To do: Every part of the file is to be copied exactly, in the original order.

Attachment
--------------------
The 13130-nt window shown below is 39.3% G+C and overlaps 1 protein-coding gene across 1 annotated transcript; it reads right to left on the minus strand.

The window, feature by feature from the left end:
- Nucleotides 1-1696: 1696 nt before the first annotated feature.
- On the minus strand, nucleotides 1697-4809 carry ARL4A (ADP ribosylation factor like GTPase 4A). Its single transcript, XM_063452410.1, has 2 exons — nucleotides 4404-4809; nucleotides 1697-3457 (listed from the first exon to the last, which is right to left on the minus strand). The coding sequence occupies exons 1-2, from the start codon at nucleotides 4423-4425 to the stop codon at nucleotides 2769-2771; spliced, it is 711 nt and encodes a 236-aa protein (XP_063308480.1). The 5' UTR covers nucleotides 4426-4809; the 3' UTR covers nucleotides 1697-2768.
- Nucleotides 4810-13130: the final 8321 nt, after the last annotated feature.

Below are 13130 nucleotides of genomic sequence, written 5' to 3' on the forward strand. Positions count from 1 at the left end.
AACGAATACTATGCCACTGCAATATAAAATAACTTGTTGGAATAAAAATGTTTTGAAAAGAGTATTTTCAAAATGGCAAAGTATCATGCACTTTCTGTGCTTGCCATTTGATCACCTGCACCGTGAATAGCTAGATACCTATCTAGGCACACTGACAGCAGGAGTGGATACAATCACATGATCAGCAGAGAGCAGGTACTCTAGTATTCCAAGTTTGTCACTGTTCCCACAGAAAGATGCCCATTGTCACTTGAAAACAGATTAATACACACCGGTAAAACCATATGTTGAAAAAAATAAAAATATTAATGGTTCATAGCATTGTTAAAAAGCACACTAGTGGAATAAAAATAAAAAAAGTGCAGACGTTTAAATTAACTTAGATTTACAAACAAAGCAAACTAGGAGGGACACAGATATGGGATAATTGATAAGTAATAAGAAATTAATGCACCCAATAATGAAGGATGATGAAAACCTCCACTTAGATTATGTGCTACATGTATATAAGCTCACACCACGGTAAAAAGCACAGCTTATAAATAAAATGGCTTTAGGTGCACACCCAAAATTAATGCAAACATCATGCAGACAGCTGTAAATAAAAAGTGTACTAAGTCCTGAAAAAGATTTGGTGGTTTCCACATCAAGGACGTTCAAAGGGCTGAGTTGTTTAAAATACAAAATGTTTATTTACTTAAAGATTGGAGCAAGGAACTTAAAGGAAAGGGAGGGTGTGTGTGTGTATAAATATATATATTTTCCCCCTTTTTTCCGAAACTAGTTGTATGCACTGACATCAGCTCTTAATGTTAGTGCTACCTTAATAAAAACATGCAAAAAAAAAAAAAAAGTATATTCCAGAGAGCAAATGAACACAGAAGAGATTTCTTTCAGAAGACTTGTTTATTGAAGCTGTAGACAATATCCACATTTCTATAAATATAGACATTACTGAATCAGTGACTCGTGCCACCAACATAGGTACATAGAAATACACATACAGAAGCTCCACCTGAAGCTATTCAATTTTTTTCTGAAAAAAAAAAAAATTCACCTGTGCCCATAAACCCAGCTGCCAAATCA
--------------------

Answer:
The 13130-nt window shown below is 39.3% G+C and overlaps 1 protein-coding gene across 1 annotated transcript; it reads right to left on the minus strand.

The window, feature by feature from the left end:
- Nucleotides 1-1696: 1696 nt before the first annotated feature.
- On the minus strand, nucleotides 1697-4809 carry ARL4A (ADP ribosylation factor like GTPase 4A). Its single transcript, XM_063452410.1, has 2 exons — nucleotides 4404-4809; nucleotides 1697-3457 (listed from the first exon to the last, which is right to left on the minus strand). The coding sequence occupies exons 1-2, from the start codon at nucleotides 4423-4425 to the stop codon at nucleotides 2769-2771; spliced, it is 711 nt and encodes a 236-aa protein (XP_063308480.1). The 5' UTR covers nucleotides 4426-4809; the 3' UTR covers nucleotides 1697-2768.
- Nucleotides 4810-13130: the final 8321 nt, after the last annotated feature.

Below are 13130 nucleotides of genomic sequence, written 5' to 3' on the forward strand. Positions count from 1 at the left end.
AACGAATACTATGCCACTGCAATATAAAATAACTTGTTGGAATAAAAATGTTTTGAAAAGAGTATTTTCAAAATGGCAAAGTATCATGCACTTTCTGTGCTTGCCATTTGATCACCTGCACCGTGAATAGCTAGATACCTATCTAGGCACACTGACAGCAGGAGTGGATACAATCACATGATCAGCAGAGAGCAGGTACTCTAGTATTCCAAGTTTGTCACTGTTCCCACAGAAAGATGCCCATTGTCACTTGAAAACAGATTAATACACACCGGTAAAACCATATGTTGAAAAAAATAAAAATATTAATGGTTCATAGCATTGTTAAAAAGCACACTAGTGGAATAAAAATAAAAAAAGTGCAGACGTTTAAATTAACTTAGATTTACAAACAAAGCAAACTAGGAGGGACACAGATATGGGATAATTGATAAGTAATAAGAAATTAATGCACCCAATAATGAAGGATGATGAAAACCTCCACTTAGATTATGTGCTACATGTATATAAGCTCACACCACGGTAAAAAGCACAGCTTATAAATAAAATGGCTTTAGGTGCACACCCAAAATTAATGCAAACATCATGCAGACAGCTGTAAATAAAAAGTGTACTAAGTCCTGAAAAAGATTTGGTGGTTTCCACATCAAGGACGTTCAAAGGGCTGAGTTGTTTAAAATACAAAATGTTTATTTACTTAAAGATTGGAGCAAGGAACTTAAAGGAAAGGGAGGGTGTGTGTGTGTATAAATATATATATTTTCCCCCTTTTTTCCGAAACTAGTTGTATGCACTGACATCAGCTCTTAATGTTAGTGCTACCTTAATAAAAACATGCAAAAAAAAAAAAAAAGTATATTCCAGAGAGCAAATGAACACAGAAGAGATTTCTTTCAGAAGACTTGTTTATTGAAGCTGTAGACAATATCCACATTTCTATAAATATAGACATTACTGAATCAGTGACTCGTGCCACCAACATAGGTACATAGAAATACACATACAGAAGCTCCACCTGAAGCTATTCAATTTTTTTCTGAAAAAAAAAAAAATTCACCTGTGCCCATAAACCCAGCTGCCAAATCA